What is Ethereum Name Service (ENS)?

Ethereum Name Service ENS

If you have been anywhere near crypto Twitter this week you will have heard a lot of noise about the ENS airdrop, but what is ENS, and why is this airdrop such big news?

What is ENS?

Short for ‘Ethereum Name Service’, ENS has been around for a long time – in fact it was launched in May 2017 making it one of the earlier Ethereum projects.

ENS is a decentralized, open source platform that runs as a set of Ethereum smart contracts. The platform allows anyone to claim ownership of an Ethereum (.ETH) domain. You can think of a .ETH domain as being the equivalent of a regular DNS domain (e.g. .com or .org) that you would use to point people to your website or email address.

Nowadays, if you want to visit google.com, you just type google.com into your browser and away you go. It wasn’t always this way though. Before DNS was a thing you had to type in an IP address, something like, to visit a website. ENS is the same as DNS but for Web3, instead of sending a transaction to an address like 0xc6319f7d3430975c8576418e714ddbfbc0eb1977, you can just send it to numio.eth instead.

It just makes things easier.

There are however a few differences between DNS and ENS.

Firstly, an ENS isn’t like a regular domain. Its primary purpose is not merely connecting to a website, email address, or web service. Instead it points to an Ethereum wallet address, as well as wallet addresses from other blockchains, allowing payments to be made to and from that name, and for that name to interact with other smart contracts, including websites hosted on the decentralized web (more on this below). 

Secondly, a DNS domain relies on a central authority, such as a hosting service like Godaddy or Namecheap, to control and manage your domains. This means these domains can be hijacked, blocked or shut down at any time and without your knowledge or permission. The ENS system is different. Being decentralized means that no central authority can take control. Once you own an ENS domain that is it. It’s yours (for as long as you pay the annual registration fee of course).

What is ENS Used For?

Currently ENS has three main use cases.


The most popular use of ENS is in crypto wallets. When you own an ENS domain you can assign the name to the wallet address of your choice making it a lot simpler to receive payments (when using supported wallets).


ENS names are a very useful tool in identity management – giving you another layer of proof about who you are when interacting with Web3 services.

Decentralized web

ENS can also be used like traditional DNS and point people to a website via their browser.

The difference between a DNS and ENS website is that (currently) they must be hosted on a decentralized IPFS service and they only work on certain browsers. They are also a lot more basic, without many of the features most people are used to on web2.0. There is a lot of work being done around the “decentralized web”, and it will be incredible to see how these ecosystems progress together.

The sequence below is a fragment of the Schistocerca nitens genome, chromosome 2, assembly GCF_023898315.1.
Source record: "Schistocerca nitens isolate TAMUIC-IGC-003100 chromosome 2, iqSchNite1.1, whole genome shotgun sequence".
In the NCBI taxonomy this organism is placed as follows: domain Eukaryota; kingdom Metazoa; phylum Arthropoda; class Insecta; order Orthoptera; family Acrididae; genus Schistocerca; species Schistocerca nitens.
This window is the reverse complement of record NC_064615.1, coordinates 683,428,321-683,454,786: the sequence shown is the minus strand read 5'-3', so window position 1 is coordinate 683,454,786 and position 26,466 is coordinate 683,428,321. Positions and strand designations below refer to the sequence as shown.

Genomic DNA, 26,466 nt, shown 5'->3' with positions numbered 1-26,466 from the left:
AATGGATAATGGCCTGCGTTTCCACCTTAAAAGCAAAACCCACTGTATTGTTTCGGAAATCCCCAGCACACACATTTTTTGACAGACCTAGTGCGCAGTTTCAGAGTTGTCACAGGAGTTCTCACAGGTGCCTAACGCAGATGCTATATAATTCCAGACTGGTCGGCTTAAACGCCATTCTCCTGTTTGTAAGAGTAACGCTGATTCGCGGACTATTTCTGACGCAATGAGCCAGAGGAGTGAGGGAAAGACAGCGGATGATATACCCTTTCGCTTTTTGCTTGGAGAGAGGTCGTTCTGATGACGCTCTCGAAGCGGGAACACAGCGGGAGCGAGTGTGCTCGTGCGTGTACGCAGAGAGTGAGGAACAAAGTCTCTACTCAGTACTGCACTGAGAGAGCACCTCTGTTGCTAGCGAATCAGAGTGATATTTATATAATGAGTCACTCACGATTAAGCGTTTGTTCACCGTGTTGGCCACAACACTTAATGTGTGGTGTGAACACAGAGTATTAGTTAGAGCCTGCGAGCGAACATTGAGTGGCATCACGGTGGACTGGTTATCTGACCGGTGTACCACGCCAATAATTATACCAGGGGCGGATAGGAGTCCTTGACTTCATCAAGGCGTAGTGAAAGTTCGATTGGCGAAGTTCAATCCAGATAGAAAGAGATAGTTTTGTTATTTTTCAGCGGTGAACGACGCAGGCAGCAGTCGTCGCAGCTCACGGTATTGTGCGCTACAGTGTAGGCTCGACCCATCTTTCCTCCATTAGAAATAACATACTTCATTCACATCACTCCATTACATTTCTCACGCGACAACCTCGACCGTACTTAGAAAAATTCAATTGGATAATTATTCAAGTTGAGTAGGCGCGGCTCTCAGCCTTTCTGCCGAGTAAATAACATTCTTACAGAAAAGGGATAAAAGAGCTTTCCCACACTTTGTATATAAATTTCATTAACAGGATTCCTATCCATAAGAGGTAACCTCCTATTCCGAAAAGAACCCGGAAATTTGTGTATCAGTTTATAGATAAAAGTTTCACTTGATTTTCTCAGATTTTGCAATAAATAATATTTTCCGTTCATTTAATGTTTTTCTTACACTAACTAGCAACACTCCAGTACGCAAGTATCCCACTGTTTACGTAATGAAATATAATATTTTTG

It will also be interesting to see what the metaverse brings to the table?

What is the ENS Airdrop?

The airdrop is part of a greater process where control of the service is being further decentralized by the creation of a Decentralized Autonomous Organization, or DAO; with the ENS token being the key to having your say in how the service is run. It is not meant to view the airdrop of ENS as money, but more so as a piece of ownership in the future of identity in Web3.

And what better way to make that process fair and reward those that have supported you in the past than giving 25% of the tokens to people that have bought and registered ENS domains in the past!

If you ever had an ENS Domain before the 31st October snapshot you can check to see if you can make a claim here.


How do I get an ENS name?

Getting an ENS name is easy.

  1. Make sure you have a compatible wallet with enough Ethereum.

  2. Head over to https://ens.domains/ and click Launch App in the top right.

  3. Connect your wallet.

  4. Search for the name of your choice.

  5. If the search is green you are good to go – click on the result. If it is greyed out then someone already has it and you’ll need to search for another name.

  6. Check the price and increase the number of years to save on Gas fees later.

    It is worth noting here that three and four digit ENS domains are significantly more expensive than domains with five characters and more. Current prices are;

    • 5+ character .eth names are $5 (ETH) per year.
    • 4 character .eth names are $160 (ETH) per year.
    • 3 character .eth names are $640 (ETH) per year.

    Gas is an additional cost on top of the fee, paid in ETH. If you need to purchase ETH, you can always use your Numio mobile app to buy some with a debit or credit card.

  7. You now have to complete three steps to claim your ENS.

    • Request to Register: a transaction to confirm that you want to buy the name.
    • Wait One Minute: to prevent more than one person from attempting to register the name. This also helps prevent other individuals from attempting to front-run your purchase.
    • Complete Registration: the final transaction that completes the process and confirms that the name is yours.

  8. Congratulations, the ENS name is now yours.

ENS on Numio

Numio is planning to add ENS names to a forthcoming release. Until then, you can use the app to send and receive your $ENS tokens on Layer 1, or via zkRollups on zkSync.

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